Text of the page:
The Light of Days Young Read­ers’ Edi­tion: The Untold Sto­ry of Women Resis­tance Fight­ers in Hitler’s Ghettos

By – January 12, 2022

Judy Batalion’s rich­ly detailed homage to the Jew­ish women who resist­ed Nazism is now avail­able in an edi­tion for young read­ers. Batal­ion care­ful­ly explains her pur­pose: bring­ing to light the lit­tle-known sto­ries of female free­dom fight­ers whose unpar­al­leled courage has been near­ly lost to his­to­ry. Although many of these women did not sur­vive the Holo­caust, and oth­ers were unable to accom­plish their goal of fight­ing the Nazis and sav­ing Jews, they approached their mis­sion with a phi­los­o­phy of defi­ance. Even if they ulti­mate­ly failed, they would die with dig­ni­ty, prov­ing to the world that Jews, faced with vir­tu­al­ly impos­si­ble odds, would try to defend themselves.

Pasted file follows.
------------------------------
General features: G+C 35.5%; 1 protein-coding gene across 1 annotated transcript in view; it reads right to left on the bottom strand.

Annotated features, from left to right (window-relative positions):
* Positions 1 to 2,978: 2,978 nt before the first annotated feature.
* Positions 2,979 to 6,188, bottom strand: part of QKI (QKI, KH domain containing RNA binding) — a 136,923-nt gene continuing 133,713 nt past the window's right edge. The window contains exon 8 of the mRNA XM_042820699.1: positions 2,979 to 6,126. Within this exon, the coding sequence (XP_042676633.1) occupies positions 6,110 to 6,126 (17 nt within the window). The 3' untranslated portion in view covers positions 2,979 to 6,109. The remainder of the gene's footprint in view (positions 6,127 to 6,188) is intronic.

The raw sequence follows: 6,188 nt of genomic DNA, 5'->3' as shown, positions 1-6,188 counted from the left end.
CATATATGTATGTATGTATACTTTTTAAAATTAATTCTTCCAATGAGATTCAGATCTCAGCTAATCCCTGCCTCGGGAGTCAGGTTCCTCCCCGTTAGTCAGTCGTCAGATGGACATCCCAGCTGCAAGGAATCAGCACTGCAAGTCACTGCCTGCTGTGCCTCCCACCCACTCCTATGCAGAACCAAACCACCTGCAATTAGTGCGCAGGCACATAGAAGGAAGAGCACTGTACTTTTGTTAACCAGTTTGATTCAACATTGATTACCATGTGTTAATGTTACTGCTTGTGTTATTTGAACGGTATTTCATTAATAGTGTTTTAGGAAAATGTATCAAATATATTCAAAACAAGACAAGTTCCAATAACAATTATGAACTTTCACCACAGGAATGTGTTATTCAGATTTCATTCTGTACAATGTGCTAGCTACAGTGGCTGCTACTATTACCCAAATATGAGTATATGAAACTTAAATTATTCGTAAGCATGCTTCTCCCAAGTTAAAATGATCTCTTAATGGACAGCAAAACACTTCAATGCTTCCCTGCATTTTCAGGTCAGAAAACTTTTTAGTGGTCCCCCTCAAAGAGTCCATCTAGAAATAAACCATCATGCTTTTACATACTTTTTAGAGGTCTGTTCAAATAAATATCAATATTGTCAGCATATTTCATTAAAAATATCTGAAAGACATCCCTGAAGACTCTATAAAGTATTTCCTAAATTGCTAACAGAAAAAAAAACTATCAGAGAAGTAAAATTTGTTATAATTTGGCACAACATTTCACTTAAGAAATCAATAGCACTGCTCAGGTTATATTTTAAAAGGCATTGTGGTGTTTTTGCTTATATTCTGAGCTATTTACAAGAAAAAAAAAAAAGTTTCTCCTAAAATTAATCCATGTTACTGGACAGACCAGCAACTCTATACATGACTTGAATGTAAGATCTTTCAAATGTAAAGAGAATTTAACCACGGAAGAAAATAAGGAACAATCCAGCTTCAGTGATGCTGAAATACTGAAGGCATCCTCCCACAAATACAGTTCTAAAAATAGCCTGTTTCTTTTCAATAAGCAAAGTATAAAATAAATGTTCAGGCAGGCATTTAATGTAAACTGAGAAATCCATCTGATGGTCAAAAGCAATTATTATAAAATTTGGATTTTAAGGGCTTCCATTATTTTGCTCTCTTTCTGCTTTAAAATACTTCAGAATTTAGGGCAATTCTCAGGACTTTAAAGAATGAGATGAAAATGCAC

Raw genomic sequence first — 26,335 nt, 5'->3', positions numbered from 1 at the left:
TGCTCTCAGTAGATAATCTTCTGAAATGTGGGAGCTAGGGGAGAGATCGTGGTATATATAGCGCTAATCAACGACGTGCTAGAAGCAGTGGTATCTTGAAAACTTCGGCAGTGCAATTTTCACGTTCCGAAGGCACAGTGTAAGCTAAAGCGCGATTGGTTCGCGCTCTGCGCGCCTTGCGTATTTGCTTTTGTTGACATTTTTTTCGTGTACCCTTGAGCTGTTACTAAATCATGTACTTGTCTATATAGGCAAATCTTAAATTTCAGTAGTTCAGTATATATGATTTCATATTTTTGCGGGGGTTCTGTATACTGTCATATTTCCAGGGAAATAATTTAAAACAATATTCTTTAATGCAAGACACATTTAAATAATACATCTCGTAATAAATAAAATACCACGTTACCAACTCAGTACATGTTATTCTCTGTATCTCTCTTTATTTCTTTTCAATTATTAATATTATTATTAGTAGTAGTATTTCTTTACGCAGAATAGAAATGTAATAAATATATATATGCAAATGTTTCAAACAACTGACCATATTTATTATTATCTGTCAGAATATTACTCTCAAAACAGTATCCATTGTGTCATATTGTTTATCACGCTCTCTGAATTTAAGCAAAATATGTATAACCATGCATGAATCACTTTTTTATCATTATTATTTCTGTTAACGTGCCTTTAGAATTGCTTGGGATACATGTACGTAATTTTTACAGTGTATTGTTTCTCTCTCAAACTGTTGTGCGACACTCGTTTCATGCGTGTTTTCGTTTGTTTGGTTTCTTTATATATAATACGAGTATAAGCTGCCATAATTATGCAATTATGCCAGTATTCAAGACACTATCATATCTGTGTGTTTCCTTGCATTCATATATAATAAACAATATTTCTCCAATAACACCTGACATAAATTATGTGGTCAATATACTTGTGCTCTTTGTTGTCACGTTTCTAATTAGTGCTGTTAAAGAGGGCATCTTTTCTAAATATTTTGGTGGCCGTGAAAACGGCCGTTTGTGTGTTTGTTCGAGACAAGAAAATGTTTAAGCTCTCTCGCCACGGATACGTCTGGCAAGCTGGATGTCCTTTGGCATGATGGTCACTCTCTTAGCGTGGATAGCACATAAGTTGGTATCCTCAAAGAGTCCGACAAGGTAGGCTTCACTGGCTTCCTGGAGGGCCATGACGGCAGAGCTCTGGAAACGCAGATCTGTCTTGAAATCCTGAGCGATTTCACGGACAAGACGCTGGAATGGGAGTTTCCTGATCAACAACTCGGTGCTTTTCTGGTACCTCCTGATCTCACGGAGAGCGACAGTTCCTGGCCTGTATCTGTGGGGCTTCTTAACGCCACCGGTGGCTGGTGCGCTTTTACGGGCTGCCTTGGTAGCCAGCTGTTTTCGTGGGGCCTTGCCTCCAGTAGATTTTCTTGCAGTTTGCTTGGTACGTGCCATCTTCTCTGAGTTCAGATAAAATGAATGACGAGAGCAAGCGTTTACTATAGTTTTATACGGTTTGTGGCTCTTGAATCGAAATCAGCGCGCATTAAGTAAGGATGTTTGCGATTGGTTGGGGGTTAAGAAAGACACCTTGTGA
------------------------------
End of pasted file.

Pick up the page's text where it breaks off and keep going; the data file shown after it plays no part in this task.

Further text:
Each woman resis­tance fight­er in the book has her own sto­ry, with sev­er­al of them over­lap­ping. Batal­ion offers impor­tant infor­ma­tion and cor­rects mis­per­cep­tions that young read­ers may bring to the sub­ject. There was a range of activist groups rep­re­sent­ing Europe’s Jews both pri­or to and under Nazi occu­pa­tion. The social Bund was impor­tant, but so were the Labor Zion­ists of Free­dom and the Young Guard’s Marx­ism blend­ed with Zion­ism. Some groups incor­po­rat­ed reli­gious cus­toms while oth­ers ignored them. Batalion’s thor­ough research, as well as her com­mit­ment to hon­or her sub­jects, illu­mi­nates Jew­ish his­to­ry by accu­rate­ly report­ing the diverse nature of Jew­ish life in East­ern Europe.